5 email tips to stop your messages from being ignored, according to experts who work with Facebook and Nestle

Lee Lazarus and Janine Kurnoff are founders of The Presentation Company.
Lee Lazarus and Janine Kurnoff are founders of The Presentation Company.

  • Janine Kurnoff and Lee Lazarus are founders of The Presentation Company which teaches business storytelling to big brands.
  • The sister duo says storytelling is key to sending great emails and ensuring you get a favorable response.
  • They say to use the email subject line as your story’s headline, and to offer context before making a request.
  • Visit the Business section of Insider for more stories.

Inboxes are overwhelming, particularly for busy managers, key stakeholders, and VIP executives that everyone wants a response from. Most of us are bombarded with dozens of emails each day, if not more, and can’t afford more than a few seconds to glance over each one before moving on. So if you want to cut through the noise to reach decision-makers and move business forward, focus on structuring every email (and we mean every email) with a story strategy.

Adopting good email strategy – the kind that gets a response – is often the result of years of experience. To save you some time, we’re sharing our five top email strategies, purely based on classic story structure. 

1. Find the right balance between brief and meaningful

Before diving into your email storytelling strategy, we want to dispel a very common myth – that emails must be super-short to get answered. This isn’t true. When emails are too brief – perhaps just requesting some immediate action – they will often be ignored because they actually “get to the point” too quickly. They lack the context that gives recipients a deeper understanding of why you’re reaching out and what you need from them.

Additional information can actually enable the reader to make a decision more quickly. If they’re confused, or your ask seems complicated, they’re more likely to put off the answer you’re looking for. Still, being overly wordy is also a sure way to get your email ignored.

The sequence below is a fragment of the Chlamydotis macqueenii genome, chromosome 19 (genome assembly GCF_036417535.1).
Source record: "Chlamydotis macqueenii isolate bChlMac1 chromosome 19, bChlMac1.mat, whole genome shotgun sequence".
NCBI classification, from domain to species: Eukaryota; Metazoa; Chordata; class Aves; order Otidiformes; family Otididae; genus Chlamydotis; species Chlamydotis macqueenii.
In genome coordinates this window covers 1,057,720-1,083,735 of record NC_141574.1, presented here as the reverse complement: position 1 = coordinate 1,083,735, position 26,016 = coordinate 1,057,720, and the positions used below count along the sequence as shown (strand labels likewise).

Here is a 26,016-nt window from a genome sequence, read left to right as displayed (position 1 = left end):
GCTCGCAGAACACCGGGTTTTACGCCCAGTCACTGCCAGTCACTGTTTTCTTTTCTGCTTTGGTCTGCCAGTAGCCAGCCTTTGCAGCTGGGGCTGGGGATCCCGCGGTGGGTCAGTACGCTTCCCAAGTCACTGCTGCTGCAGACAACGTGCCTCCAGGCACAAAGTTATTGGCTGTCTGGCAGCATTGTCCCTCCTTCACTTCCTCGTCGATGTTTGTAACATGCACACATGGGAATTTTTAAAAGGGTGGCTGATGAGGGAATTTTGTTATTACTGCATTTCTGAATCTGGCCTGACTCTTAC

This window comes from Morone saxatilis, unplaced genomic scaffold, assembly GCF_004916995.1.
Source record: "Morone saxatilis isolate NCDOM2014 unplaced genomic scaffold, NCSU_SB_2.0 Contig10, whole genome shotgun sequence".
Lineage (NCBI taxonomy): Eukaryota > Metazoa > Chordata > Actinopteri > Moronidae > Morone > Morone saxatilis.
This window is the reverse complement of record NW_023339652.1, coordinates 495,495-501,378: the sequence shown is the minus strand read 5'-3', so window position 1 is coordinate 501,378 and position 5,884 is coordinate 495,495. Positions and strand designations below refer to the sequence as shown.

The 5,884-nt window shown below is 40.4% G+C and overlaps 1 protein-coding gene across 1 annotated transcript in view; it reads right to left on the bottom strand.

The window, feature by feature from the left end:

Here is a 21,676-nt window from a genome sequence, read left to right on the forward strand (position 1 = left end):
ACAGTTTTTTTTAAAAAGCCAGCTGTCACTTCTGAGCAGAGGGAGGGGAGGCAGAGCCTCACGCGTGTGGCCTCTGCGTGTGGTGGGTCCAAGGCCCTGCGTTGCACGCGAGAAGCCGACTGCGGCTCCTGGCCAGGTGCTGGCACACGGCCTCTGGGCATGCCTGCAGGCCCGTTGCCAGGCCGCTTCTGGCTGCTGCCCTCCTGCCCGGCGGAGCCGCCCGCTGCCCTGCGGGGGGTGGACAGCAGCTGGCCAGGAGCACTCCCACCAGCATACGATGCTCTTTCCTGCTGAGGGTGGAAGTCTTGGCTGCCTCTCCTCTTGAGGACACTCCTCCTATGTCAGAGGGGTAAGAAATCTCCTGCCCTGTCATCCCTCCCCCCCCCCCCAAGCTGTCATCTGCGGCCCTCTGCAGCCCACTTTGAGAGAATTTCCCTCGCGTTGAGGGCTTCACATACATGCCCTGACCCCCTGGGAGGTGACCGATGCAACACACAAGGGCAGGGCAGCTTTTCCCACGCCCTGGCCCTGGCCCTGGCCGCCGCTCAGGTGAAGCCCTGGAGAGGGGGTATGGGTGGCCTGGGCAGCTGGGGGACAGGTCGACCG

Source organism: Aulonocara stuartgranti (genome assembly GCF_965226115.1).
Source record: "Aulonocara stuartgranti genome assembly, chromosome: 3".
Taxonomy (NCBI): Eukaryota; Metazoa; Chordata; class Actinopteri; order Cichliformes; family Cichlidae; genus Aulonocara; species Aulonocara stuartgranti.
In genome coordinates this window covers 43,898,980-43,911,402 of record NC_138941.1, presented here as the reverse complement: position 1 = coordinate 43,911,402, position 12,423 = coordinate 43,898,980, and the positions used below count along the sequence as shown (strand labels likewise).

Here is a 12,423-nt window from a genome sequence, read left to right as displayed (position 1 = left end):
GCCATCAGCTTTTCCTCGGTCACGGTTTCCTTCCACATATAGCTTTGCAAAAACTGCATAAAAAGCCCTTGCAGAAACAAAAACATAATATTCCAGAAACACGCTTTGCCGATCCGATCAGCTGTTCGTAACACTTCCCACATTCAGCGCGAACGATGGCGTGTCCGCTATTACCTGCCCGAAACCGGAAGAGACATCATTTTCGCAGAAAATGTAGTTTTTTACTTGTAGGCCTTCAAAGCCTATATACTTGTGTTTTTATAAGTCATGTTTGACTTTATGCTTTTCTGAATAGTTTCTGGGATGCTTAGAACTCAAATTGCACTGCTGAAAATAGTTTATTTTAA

Make sure you find the right balance between brevity and key details in your emails. The reader should always be left with a clear idea of what they need to know and do with your information – and why. 

Data suggests the ideal length of an email is between 50 and 125 words. Emails this length had a response rate above 50%. 

2. Always have a headline and put it in your subject line 

Good emails should tell a story. Good stories have a headline. Ergo, your email needs a headline! And where should said headline reside? Right up top of course, in the subject line. 

Unfortunately, it’s very common for people to squander this opportunity for an attention-grabbing headline and instead use boring subject lines such as “Meeting follow up” or “Project update.” These generic tags tell your recipient very little and probably won’t grab their attention. 

Maximize the prime real estate of your subject line instead and introduce the big idea of your email story. Your big idea is the key information – the ‘what’ of your story – that you want your recipients to remember the most. So, instead of “meeting follow up,” you could say “Reconnecting on next steps for sales kickoff next month.” Instead of “Project update,” you could say, “Project X is on target but needs additional design resources.”

Focus on your single biggest, most consequential, or most insightful piece of information. Put this headline in the subject line to give your email the best chance of being opened.

3. Your email opener must provide context

As we mentioned above, jumping too soon into your ask without providing context will leave your reader confused. Context is key so they can process your information (or request).

In storytelling terms, context is the combination of setting, characters, and conflict that build the arc of a story. For example, if the email is a follow up to a budget meeting from last week, the setting must take the reader back to the “scene” of last week’s financial discussion, the important “characters” affected by budget decisions, and the chief conflicts affecting those characters. 

This look back is critical to remind them who and what’s at stake, and what decisions must be made. 

4. Repeat your big idea

Being overly repetitive is the death knell for any email, however, restating your single big idea is the power move of any great storyteller. When you remind readers of your key takeaway – the ‘what’ of your email story – you cement it in their brains. 

The best way to get in that one-two punch is to establish your big idea first in your headline (i.e. your subject line), then repeat it after you’ve established your context.

5. Always unveil your resolution last

One of the hallmarks of a poorly structured email is when it begins with your recommendations or your call to action without any context. As we mentioned above, many people believe that keeping an email as short as possible is best. So, they just state upfront what they need from the recipient: “Please approve this budget,” or “Can I get your feedback?” or “Need approval for a new hire.”

These requests are all part of their resolution, the answer to a certain conflict. If the resolution comes before the conflict, the recipient is less likely to buy into why they should complete your request. So instead, have this element last in your email.

Janine Kurnoff and Lee Lazarus are authors of the new book “Everyday Business Storytelling: Create, Simplify, and Adapt a Visual Narrative for Any Audience.” These Silicon Valley-bred sisters founded The Presentation Company in 2001 and work with brands like Facebook, Nestle, and Medtronic. Follow them on Twitter. 

Read the original article on Business Insider